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Comcast challenges Rupert Murdoch with rival bid for U.K.-based Sky

The cable giant is offering bidding about $31 billion for the European cable company
/ Source: The Associated Press

U.S. media giant Comcast, the owner of NBCUniversal, offered Wednesday to buy British broadcaster Sky for 22 billion pounds ($30 billion), topping a controversial bid from Rupert Murdoch's 21st Century Fox.

The move opened up the possibility of a bidding war for Sky, whose stock spiked 4.4 percent to 13.63 pounds on the news of the offer. Sky immediately withdrew its recommendation to its shareholders to accept the Fox bid.

Sky is based in London but has strong news and pay-TV operations across Europe, and is particularly prized for its sports broadcasting operations, including the English Premier League soccer matches.

"With its 23 million retail customers, leading positions in the U.K., Italy, and Germany, and its history of strong financial performance, we see significant opportunities for growth by combining our businesses," said Brian Roberts, Comcast's CEO.

Roberts said his company's cash offer values each Sky share at 12.50 pounds, 16 percent higher than the 21st Century Fox offer of 10.75 pounds.

Critically, he pledged to address the regulatory concerns that stalled the Fox offer. Britain's competition regulator is conducting an investigation into whether Fox's bid for Sky would give Murdoch and his family — who already own several other media titles in the U.K. — too much control over the country's news media.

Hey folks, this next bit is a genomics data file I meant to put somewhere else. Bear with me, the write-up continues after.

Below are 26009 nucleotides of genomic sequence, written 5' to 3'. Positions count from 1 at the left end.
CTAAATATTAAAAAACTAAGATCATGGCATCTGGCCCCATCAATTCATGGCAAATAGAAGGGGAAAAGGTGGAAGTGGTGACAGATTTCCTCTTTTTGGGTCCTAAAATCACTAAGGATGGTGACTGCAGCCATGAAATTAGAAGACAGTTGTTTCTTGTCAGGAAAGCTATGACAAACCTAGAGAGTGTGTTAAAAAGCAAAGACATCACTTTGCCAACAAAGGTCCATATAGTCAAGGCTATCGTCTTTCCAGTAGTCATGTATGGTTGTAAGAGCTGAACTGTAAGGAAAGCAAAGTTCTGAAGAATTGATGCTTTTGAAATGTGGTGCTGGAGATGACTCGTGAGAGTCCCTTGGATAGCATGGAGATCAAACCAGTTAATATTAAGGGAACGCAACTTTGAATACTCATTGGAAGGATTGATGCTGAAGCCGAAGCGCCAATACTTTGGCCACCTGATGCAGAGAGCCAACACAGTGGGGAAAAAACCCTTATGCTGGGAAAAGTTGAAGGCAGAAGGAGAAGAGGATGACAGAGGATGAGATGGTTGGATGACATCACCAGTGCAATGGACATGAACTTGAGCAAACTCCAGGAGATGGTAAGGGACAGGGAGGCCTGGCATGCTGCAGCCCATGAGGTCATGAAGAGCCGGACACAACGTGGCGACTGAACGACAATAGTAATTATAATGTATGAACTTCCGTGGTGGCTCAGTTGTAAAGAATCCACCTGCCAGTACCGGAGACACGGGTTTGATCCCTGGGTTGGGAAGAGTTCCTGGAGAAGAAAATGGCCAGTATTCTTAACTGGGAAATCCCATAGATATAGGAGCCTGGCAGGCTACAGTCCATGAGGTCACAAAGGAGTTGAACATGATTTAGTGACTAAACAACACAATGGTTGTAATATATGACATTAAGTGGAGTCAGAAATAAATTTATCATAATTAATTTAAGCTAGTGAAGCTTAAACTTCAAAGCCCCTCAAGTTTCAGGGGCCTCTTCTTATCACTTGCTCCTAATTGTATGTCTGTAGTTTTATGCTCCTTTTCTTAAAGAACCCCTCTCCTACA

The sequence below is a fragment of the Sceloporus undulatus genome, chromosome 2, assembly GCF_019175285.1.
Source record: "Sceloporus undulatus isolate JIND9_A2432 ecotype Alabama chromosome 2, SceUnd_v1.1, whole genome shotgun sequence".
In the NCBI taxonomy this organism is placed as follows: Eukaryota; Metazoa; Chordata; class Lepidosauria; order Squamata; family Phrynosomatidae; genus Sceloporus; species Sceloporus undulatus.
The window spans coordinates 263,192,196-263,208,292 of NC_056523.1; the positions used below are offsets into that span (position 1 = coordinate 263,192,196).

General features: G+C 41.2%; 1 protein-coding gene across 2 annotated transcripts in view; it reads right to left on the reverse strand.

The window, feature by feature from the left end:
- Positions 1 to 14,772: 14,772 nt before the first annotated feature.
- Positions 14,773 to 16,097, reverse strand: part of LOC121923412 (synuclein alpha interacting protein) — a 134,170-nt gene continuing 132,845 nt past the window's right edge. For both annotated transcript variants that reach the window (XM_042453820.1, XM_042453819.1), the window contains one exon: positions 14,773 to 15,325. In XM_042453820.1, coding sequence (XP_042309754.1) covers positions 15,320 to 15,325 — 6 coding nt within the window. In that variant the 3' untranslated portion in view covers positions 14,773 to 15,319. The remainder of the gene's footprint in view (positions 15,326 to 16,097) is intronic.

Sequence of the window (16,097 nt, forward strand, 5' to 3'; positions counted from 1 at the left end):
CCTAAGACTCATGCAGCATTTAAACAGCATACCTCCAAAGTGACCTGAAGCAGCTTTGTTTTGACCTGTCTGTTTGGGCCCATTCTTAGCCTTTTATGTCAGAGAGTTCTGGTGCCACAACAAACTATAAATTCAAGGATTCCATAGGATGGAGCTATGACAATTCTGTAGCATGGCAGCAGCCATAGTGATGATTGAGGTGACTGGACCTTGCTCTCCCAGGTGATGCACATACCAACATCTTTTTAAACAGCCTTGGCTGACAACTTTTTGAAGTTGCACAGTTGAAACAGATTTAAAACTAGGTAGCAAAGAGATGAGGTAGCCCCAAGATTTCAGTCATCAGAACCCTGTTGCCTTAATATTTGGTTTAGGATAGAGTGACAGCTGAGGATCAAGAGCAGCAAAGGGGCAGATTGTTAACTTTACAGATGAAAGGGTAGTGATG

Comcast pledged to maintain funding levels for Sky News for a decade and to safeguard its editorial independence.

"We also understand the role that Sky plays in U.K. society and in its customers' lives and we are determined to be responsible and trusted owners of Sky," Roberts said.

Fox, controlled by Rupert Murdoch's family, has faced hurdles in trying to buy the 61 percent of Sky it doesn't already own. Murdoch withdrew a previous bid for Sky in 2012 amid fallout from the phone-hacking scandal, in which journalists gained illegal access to the voicemails of celebrities. Those revelations rocked Murdoch's British newspaper arm and led him to close the 168-year-old News of the World.

21st Century Fox issued a statement saying it remains committed to its offer and is "currently considering its options."

The firm had also offered to insulate Sky's news operations from the influence of Murdoch and his family to win approval of its bid.